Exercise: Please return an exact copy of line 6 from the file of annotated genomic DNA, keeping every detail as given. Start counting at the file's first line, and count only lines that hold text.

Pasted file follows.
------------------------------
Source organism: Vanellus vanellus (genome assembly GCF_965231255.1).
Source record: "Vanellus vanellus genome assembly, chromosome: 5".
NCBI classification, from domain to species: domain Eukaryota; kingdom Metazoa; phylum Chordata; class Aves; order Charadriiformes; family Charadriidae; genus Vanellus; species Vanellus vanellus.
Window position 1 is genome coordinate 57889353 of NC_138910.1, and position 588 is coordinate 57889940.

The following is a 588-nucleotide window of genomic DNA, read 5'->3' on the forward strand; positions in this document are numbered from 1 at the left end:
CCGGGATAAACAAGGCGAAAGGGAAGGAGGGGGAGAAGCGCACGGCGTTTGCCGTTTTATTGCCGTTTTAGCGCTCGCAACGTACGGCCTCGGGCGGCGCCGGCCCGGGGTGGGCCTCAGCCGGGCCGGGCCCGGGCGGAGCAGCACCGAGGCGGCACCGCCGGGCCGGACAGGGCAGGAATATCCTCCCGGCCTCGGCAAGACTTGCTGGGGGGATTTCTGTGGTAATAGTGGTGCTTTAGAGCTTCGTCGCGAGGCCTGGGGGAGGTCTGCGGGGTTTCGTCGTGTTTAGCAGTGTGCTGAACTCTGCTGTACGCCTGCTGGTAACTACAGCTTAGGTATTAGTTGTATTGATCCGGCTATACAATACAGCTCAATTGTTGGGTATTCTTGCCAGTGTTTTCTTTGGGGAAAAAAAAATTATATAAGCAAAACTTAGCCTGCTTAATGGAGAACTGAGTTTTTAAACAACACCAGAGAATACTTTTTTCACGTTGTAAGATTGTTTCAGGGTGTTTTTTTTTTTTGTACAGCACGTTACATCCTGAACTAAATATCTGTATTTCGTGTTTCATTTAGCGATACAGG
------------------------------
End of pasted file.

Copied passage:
CCGGGATAAACAAGGCGAAAGGGAAGGAGGGGGAGAAGCGCACGGCGTTTGCCGTTTTATTGCCGTTTTAGCGCTCGCAACGTACGGCCTCGGGCGGCGCCGGCCCGGGGTGGGCCTCAGCCGGGCCGGGCCCGGGCGGAGCAGCACCGAGGCGGCACCGCCGGGCCGGACAGGGCAGGAATATCCTCCCGGCCTCGGCAAGACTTGCTGGGGGGATTTCTGTGGTAATAGTGGTGCTTTAGAGCTTCGTCGCGAGGCCTGGGGGAGGTCTGCGGGGTTTCGTCGTGTTTAGCAGTGTGCTGAACTCTGCTGTACGCCTGCTGGTAACTACAGCTTAGGTATTAGTTGTATTGATCCGGCTATACAATACAGCTCAATTGTTGGGTATTCTTGCCAGTGTTTTCTTTGGGGAAAAAAAAATTATATAAGCAAAACTTAGCCTGCTTAATGGAGAACTGAGTTTTTAAACAACACCAGAGAATACTTTTTTCACGTTGTAAGATTGTTTCAGGGTGTTTTTTTTTTTTGTACAGCACGTTACATCCTGAACTAAATATCTGTATTTCGTGTTTCATTTAGCGATACAGG